Hackers and scammers have been experimenting with "vishing" in recent months, as a subset of phishing.

Conventional phishing tactics rely on sending emails that employ a variety of social engineering tricks to convince unsuspecting recipients to hand over sensitive information up to and including login credentials.

However, "vishing" adds a new angle: Voice, either via pre-recorded message or employing an email that contains a phone number with a live person at the other end, who will try to coax the desired information from the caller live and in person.

Worse, in the case of incorporating pre-recorded messages, scammers can take a scattershot approach, generating thousands, or even tens of thousands of emails. These emails point back to a fairly convincing-sounding pre-recorded message, and even spoof their caller IDs while doing it so they come across as legitimate operations.

Internet security firm Armorblox has been studying the issue and recently released a pair of case studies relating to the phenomenon. Both studies involve impersonating Amazon, with the goal of convincing unsuspecting users to give up their credit card details.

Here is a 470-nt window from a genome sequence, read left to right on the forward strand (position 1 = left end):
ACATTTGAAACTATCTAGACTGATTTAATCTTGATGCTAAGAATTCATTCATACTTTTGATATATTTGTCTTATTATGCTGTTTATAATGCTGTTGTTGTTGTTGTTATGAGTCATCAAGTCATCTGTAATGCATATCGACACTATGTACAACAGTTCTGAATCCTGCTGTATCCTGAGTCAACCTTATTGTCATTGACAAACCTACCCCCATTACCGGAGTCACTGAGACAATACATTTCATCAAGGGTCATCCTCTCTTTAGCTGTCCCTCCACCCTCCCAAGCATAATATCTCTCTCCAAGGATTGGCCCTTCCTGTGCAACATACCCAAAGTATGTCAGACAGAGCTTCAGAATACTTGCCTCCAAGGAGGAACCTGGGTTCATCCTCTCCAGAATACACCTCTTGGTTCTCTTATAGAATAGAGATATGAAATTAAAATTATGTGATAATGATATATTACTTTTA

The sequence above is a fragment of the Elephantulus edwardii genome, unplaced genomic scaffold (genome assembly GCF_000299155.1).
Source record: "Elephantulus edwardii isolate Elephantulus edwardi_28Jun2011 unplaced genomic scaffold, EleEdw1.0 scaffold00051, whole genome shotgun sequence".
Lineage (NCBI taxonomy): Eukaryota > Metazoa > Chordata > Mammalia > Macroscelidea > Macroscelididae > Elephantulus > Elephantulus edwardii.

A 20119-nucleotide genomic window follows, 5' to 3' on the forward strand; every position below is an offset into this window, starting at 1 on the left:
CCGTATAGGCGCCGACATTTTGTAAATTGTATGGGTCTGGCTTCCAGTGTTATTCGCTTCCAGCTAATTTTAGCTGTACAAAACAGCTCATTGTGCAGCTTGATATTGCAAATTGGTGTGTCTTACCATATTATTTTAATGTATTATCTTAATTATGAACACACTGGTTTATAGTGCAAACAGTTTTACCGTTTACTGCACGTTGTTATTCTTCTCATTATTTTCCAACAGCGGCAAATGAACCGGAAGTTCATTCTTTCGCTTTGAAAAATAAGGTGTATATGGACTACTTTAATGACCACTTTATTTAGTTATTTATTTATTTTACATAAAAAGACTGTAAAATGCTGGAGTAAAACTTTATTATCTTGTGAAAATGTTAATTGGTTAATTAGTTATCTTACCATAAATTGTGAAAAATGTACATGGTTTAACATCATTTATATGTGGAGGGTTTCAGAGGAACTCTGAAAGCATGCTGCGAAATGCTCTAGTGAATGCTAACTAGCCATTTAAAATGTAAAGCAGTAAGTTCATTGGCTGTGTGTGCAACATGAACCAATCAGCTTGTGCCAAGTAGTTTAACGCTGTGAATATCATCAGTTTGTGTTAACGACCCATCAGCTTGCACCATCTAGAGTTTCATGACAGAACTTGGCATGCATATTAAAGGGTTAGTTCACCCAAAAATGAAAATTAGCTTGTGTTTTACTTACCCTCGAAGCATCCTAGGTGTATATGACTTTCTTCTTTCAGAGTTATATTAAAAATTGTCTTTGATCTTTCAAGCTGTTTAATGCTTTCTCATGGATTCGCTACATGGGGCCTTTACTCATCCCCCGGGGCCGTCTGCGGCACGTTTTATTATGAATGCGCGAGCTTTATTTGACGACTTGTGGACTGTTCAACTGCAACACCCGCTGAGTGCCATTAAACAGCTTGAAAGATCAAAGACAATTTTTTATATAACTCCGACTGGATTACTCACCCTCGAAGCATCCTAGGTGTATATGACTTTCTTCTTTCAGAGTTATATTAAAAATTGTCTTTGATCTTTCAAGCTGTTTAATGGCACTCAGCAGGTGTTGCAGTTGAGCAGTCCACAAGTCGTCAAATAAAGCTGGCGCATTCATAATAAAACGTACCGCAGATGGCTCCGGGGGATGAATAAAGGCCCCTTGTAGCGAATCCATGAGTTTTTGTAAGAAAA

Armorblox's first case study involved a campaign that targeted more than nine thousand email addresses, sent from a Gmail account with the subject line of "Invoice: ID" followed by an invoice number and content that made it appear as though the communication came from Amazon.

According to the email, an order for some piece of tech (television, computer, gaming console, etc.) was placed by the recipient, and asking that individual to contact the company at the number provided if there are any questions or problems with the details. In this case, the included phone number is the "payload," or at least the gateway to the payload.

The second campaign the company tracked was functionally similar, but was only sent to some 4,000 inboxes. In both cases though, since there are no poisoned attachments, there's nothing for the spam filters of email systems to flag, which is what makes "vishing" such a dangerous phenomenon. Stay vigilant out there.

Used with permission from Article Aggregator